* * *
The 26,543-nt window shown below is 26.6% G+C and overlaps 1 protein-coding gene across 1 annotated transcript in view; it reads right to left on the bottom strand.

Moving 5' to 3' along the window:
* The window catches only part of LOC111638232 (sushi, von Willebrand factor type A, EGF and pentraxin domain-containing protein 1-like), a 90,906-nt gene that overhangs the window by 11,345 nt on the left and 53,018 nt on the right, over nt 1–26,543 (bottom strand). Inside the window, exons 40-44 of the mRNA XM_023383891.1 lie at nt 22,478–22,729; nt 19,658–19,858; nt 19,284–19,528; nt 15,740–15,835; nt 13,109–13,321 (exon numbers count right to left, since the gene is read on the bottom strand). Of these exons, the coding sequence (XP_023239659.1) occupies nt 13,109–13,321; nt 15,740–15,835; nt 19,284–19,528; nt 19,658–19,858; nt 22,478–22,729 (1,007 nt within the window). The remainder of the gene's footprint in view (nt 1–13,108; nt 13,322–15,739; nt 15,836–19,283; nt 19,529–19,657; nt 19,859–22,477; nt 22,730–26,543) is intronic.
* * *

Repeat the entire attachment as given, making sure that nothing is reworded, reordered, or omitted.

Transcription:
The 26,543-nt window shown below is 26.6% G+C and overlaps 1 protein-coding gene across 1 annotated transcript in view; it reads right to left on the bottom strand.

Moving 5' to 3' along the window:
* The window catches only part of LOC111638232 (sushi, von Willebrand factor type A, EGF and pentraxin domain-containing protein 1-like), a 90,906-nt gene that overhangs the window by 11,345 nt on the left and 53,018 nt on the right, over nt 1–26,543 (bottom strand). Inside the window, exons 40-44 of the mRNA XM_023383891.1 lie at nt 22,478–22,729; nt 19,658–19,858; nt 19,284–19,528; nt 15,740–15,835; nt 13,109–13,321 (exon numbers count right to left, since the gene is read on the bottom strand). Of these exons, the coding sequence (XP_023239659.1) occupies nt 13,109–13,321; nt 15,740–15,835; nt 19,284–19,528; nt 19,658–19,858; nt 22,478–22,729 (1,007 nt within the window). The remainder of the gene's footprint in view (nt 1–13,108; nt 13,322–15,739; nt 15,836–19,283; nt 19,529–19,657; nt 19,859–22,477; nt 22,730–26,543) is intronic.